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New England College graduates look ahead to future triumphs

  • Former U.S. Housing and Urban Development Secretary and potential 2020 presidential contender Julian Castro, of San Antonio, Tex., addresses the graduating class of New England College, May 12, 2018. Ethan DeWitt—Ethan DeWitt

  • Former U.S. Housing and Urban Development Secretary and potential 2020 presidential contender Julian Castro, of San Antonio, Tex., addresses the graduating class of New England College, May 12, 2018. Ethan DeWitt—Ethan DeWitt

  • Former U.S. Housing and Urban Development Secretary and potential 2020 presidential contender Julian Castro, of San Antonio, Texas, addresses the graduating class of New England College in Henniker on Saturday. Ethan DeWitt / Monitor staff



Monitor staff
Saturday, May 12, 2018

They traveled to Kenya to study sustainable improvements to irrigation systems. They flew to Texas to aid hurricane relief efforts, and spent semesters in Belize for tropical marine biology and on ships that crossed oceans. Some ran for student government; others teamed up to secure the first North Atlantic Conference Championship men’s basketball title in the school’s history.

But moments before members of the New England College Class of 2018 crossed the stage to receive their diplomas Saturday, one graduate argued the most important moment was the one at the end.

“Mark Twain once said: The two most important days in our lives are the day we were born and the day we find out why,” said class president Luis Fernando Aviles, speaking to classmates. “Well, we’re already born, and we’ve only been waiting to find out why. That day is today.”

For Aviles, it was a day that gave a sense of purpose and confidence. A marketing graduate from Connecticut, he isn’t personally sure what tomorrow will hold, he admitted after the ceremony. But he said the school had put him on a path.

“NEC has helped me find who I am,” he said.

For others, the college moved them toward long-held dreams.

Ambimbola Stephanie Faleye, of Brockton, Mass., graduating with a bachelor’s in natural and social sciences, plans to pursue a last minute change in majors – from biology to psychology – and go to graduate school at the University of Massachusetts.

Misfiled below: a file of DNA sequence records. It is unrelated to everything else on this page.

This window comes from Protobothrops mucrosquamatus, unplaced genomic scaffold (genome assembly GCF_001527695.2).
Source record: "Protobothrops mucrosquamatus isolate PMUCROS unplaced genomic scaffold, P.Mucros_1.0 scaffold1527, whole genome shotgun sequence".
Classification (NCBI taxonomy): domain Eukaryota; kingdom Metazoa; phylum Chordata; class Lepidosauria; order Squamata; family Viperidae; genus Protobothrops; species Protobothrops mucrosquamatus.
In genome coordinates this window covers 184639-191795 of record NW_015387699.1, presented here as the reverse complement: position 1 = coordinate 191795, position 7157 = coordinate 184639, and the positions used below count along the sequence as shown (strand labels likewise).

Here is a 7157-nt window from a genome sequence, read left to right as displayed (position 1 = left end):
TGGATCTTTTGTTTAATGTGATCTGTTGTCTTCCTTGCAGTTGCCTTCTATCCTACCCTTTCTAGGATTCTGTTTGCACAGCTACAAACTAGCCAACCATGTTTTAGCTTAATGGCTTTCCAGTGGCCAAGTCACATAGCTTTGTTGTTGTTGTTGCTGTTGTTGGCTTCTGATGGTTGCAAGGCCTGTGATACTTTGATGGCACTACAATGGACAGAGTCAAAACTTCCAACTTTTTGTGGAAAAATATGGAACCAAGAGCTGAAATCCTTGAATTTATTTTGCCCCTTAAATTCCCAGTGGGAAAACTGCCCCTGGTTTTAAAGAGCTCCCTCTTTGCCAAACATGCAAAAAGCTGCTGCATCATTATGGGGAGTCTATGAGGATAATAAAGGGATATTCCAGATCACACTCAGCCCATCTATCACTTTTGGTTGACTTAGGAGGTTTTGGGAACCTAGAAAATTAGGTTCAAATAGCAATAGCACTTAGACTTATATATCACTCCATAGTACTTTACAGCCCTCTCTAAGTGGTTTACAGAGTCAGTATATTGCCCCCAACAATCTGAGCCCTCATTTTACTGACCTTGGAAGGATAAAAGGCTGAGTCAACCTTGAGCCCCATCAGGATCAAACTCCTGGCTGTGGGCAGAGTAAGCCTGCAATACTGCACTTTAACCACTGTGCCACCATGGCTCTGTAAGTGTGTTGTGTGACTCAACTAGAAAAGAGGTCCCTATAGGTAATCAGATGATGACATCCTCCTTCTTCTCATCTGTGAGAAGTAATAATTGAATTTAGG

And Sindhuja Kanamarlapudi, who graduated with a master’s degree in computer information systems, said she planned to attain practical experience in the U.S. and eventually return to Guntur, India, equipped to pursue her dream career.

“One thing, it’s a very happy moment, and the second thing, all my friends are going to split,” Kanamarlapudi said. “I’m going to miss all the places here – my teachers, my friends.”

For many graduates, their success hearkens to the character of the school itself: a small college of about 3,000 students in downtown Henniker. The class sizes are low but the college’s reach is wide; graduates hailed from Florida, to Nevada, to India.

“It actually helps me the fact that it’s a small campus, because the classes are smaller,” Faleye said. “It gives the teacher an easier way to focus on the students more.”

Part of that character caught the attention of Julian Castro, the former secretary of the U.S. Department of Housing and Urban Development and a recipient of the school’s honorary degree Saturday. In a commencement address, Castro took note of the school’s founding, in 1946, as a destination for servicemen and women receiving post-war higher education under the G.I. Bill.

“That generation – the greatest generation – had already given so much to our nation by the time they found themselves here,” said Castro, who is considering a Democratic candidacy for president. “And in the years that followed, they would help build the America that we know today.”

“So as Pilgrims, giving back is in your DNA,” he added, using the school’s nickname. “And now it’s your turn.”

To Aviles, it was a bar that his classmates have easily cleared.

“So many of these people sitting in front of me have worn different hats to fit each and everyone’s role in the school,” he said behind the podium. “As we graduate today, Class of 2018, we find out why we were born.”

(Ethan DeWitt can be reached at edewitt@cmonitor.com or on Twitter at
@edewittNH.)